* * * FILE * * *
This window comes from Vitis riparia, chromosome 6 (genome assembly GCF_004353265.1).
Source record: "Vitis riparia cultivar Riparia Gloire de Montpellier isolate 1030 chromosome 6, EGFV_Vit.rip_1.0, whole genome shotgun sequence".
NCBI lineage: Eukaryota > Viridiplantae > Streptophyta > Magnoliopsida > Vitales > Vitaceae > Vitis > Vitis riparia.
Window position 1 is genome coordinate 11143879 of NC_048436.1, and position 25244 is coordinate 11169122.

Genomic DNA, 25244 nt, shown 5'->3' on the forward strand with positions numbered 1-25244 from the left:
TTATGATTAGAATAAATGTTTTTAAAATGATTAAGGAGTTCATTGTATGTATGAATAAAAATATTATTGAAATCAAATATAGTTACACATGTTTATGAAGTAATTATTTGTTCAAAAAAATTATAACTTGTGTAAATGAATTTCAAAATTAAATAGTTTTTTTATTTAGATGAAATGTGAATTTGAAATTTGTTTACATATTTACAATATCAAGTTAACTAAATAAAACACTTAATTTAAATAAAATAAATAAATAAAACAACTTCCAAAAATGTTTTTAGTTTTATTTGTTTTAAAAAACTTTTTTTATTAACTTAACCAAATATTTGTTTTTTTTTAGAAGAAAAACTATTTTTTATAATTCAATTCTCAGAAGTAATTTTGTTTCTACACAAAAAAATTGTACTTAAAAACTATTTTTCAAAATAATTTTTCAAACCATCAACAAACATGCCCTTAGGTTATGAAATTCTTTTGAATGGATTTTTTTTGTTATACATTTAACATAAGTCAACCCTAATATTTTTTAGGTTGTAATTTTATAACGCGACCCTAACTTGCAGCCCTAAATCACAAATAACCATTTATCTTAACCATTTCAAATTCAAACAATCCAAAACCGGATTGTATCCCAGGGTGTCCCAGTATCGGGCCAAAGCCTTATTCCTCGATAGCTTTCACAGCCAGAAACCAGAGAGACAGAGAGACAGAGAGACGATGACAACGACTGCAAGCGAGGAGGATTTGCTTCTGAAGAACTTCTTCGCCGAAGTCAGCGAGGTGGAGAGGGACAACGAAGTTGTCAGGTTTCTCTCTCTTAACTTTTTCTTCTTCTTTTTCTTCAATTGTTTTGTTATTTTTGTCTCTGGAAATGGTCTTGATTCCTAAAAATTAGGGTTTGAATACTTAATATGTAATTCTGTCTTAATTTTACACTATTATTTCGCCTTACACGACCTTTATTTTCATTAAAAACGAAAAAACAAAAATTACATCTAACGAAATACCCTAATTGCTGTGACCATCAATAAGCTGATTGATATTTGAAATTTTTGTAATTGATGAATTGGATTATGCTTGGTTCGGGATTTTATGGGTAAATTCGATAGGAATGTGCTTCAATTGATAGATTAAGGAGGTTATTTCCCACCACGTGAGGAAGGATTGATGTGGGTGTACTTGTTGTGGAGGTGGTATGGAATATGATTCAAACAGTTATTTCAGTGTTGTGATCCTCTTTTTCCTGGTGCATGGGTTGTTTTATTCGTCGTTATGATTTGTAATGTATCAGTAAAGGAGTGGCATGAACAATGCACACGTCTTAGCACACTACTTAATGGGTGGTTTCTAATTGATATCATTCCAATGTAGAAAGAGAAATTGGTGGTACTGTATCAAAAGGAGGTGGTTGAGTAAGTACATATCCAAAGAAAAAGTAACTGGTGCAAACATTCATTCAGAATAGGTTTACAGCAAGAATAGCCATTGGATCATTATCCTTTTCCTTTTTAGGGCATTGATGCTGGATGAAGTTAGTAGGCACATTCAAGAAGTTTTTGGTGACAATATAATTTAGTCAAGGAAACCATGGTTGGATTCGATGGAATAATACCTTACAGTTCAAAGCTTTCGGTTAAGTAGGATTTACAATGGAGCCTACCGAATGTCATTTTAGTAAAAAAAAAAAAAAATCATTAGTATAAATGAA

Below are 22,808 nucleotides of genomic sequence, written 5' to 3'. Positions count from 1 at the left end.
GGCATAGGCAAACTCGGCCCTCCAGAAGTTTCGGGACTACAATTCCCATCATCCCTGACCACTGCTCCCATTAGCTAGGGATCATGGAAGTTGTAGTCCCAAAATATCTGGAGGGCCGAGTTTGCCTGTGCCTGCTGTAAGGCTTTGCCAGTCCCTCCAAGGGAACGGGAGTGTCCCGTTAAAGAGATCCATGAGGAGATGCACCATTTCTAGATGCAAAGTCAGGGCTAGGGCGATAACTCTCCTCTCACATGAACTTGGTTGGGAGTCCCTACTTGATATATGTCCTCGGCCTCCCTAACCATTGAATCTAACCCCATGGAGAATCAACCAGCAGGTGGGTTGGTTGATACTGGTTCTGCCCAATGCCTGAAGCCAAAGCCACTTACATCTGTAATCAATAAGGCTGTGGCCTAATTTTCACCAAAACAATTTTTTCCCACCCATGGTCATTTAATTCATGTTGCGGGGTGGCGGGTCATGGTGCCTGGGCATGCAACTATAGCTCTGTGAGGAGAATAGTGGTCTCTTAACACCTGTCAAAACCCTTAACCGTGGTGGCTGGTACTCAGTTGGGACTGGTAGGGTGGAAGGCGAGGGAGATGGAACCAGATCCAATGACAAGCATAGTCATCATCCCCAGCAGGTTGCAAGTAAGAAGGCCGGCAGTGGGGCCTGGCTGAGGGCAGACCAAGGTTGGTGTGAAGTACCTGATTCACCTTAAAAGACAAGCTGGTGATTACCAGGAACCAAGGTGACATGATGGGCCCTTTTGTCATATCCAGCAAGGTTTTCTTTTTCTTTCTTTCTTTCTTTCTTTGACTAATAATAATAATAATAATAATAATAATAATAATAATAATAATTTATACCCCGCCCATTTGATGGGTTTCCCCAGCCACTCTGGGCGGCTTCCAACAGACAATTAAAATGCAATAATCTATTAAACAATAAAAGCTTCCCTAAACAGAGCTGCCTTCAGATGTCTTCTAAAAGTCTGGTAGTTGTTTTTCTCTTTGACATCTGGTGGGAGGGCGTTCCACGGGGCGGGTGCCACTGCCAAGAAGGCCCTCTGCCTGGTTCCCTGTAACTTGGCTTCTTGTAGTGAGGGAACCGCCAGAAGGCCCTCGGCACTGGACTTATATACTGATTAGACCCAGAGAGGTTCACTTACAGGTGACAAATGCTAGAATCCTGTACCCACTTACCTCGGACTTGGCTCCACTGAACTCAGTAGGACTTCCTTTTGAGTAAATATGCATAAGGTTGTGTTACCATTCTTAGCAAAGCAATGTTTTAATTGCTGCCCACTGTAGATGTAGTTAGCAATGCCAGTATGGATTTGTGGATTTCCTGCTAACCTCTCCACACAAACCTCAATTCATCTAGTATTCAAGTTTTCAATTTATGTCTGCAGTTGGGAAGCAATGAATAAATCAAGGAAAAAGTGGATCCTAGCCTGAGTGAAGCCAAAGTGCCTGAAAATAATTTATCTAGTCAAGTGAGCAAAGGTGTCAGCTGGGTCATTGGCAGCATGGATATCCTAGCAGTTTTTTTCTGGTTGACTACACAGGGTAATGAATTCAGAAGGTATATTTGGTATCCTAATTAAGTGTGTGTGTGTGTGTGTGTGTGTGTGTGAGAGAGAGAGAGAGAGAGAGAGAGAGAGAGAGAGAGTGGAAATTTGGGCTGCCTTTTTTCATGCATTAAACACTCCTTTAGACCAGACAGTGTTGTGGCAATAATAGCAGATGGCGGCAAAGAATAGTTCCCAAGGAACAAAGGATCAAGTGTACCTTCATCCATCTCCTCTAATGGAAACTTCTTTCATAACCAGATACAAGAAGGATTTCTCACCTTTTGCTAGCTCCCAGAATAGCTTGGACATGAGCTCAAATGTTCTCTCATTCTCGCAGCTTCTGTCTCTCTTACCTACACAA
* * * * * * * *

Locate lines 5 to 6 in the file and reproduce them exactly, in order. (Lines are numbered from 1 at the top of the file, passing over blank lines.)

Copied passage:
Genomic DNA, 25244 nt, shown 5'->3' on the forward strand with positions numbered 1-25244 from the left:
TTATGATTAGAATAAATGTTTTTAAAATGATTAAGGAGTTCATTGTATGTATGAATAAAAATATTATTGAAATCAAATATAGTTACACATGTTTATGAAGTAATTATTTGTTCAAAAAAATTATAACTTGTGTAAATGAATTTCAAAATTAAATAGTTTTTTTATTTAGATGAAATGTGAATTTGAAATTTGTTTACATATTTACAATATCAAGTTAACTAAATAAAACACTTAATTTAAATAAAATAAATAAATAAAACAACTTCCAAAAATGTTTTTAGTTTTATTTGTTTTAAAAAACTTTTTTTATTAACTTAACCAAATATTTGTTTTTTTTTAGAAGAAAAACTATTTTTTATAATTCAATTCTCAGAAGTAATTTTGTTTCTACACAAAAAAATTGTACTTAAAAACTATTTTTCAAAATAATTTTTCAAACCATCAACAAACATGCCCTTAGGTTATGAAATTCTTTTGAATGGATTTTTTTTGTTATACATTTAACATAAGTCAACCCTAATATTTTTTAGGTTGTAATTTTATAACGCGACCCTAACTTGCAGCCCTAAATCACAAATAACCATTTATCTTAACCATTTCAAATTCAAACAATCCAAAACCGGATTGTATCCCAGGGTGTCCCAGTATCGGGCCAAAGCCTTATTCCTCGATAGCTTTCACAGCCAGAAACCAGAGAGACAGAGAGACAGAGAGACGATGACAACGACTGCAAGCGAGGAGGATTTGCTTCTGAAGAACTTCTTCGCCGAAGTCAGCGAGGTGGAGAGGGACAACGAAGTTGTCAGGTTTCTCTCTCTTAACTTTTTCTTCTTCTTTTTCTTCAATTGTTTTGTTATTTTTGTCTCTGGAAATGGTCTTGATTCCTAAAAATTAGGGTTTGAATACTTAATATGTAATTCTGTCTTAATTTTACACTATTATTTCGCCTTACACGACCTTTATTTTCATTAAAAACGAAAAAACAAAAATTACATCTAACGAAATACCCTAATTGCTGTGACCATCAATAAGCTGATTGATATTTGAAATTTTTGTAATTGATGAATTGGATTATGCTTGGTTCGGGATTTTATGGGTAAATTCGATAGGAATGTGCTTCAATTGATAGATTAAGGAGGTTATTTCCCACCACGTGAGGAAGGATTGATGTGGGTGTACTTGTTGTGGAGGTGGTATGGAATATGATTCAAACAGTTATTTCAGTGTTGTGATCCTCTTTTTCCTGGTGCATGGGTTGTTTTATTCGTCGTTATGATTTGTAATGTATCAGTAAAGGAGTGGCATGAACAATGCACACGTCTTAGCACACTACTTAATGGGTGGTTTCTAATTGATATCATTCCAATGTAGAAAGAGAAATTGGTGGTACTGTATCAAAAGGAGGTGGTTGAGTAAGTACATATCCAAAGAAAAAGTAACTGGTGCAAACATTCATTCAGAATAGGTTTACAGCAAGAATAGCCATTGGATCATTATCCTTTTCCTTTTTAGGGCATTGATGCTGGATGAAGTTAGTAGGCACATTCAAGAAGTTTTTGGTGACAATATAATTTAGTCAAGGAAACCATGGTTGGATTCGATGGAATAATACCTTACAGTTCAAAGCTTTCGGTTAAGTAGGATTTACAATGGAGCCTACCGAATGTCATTTTAGTAAAAAAAAAAAAAAATCATTAGTATAAATGAA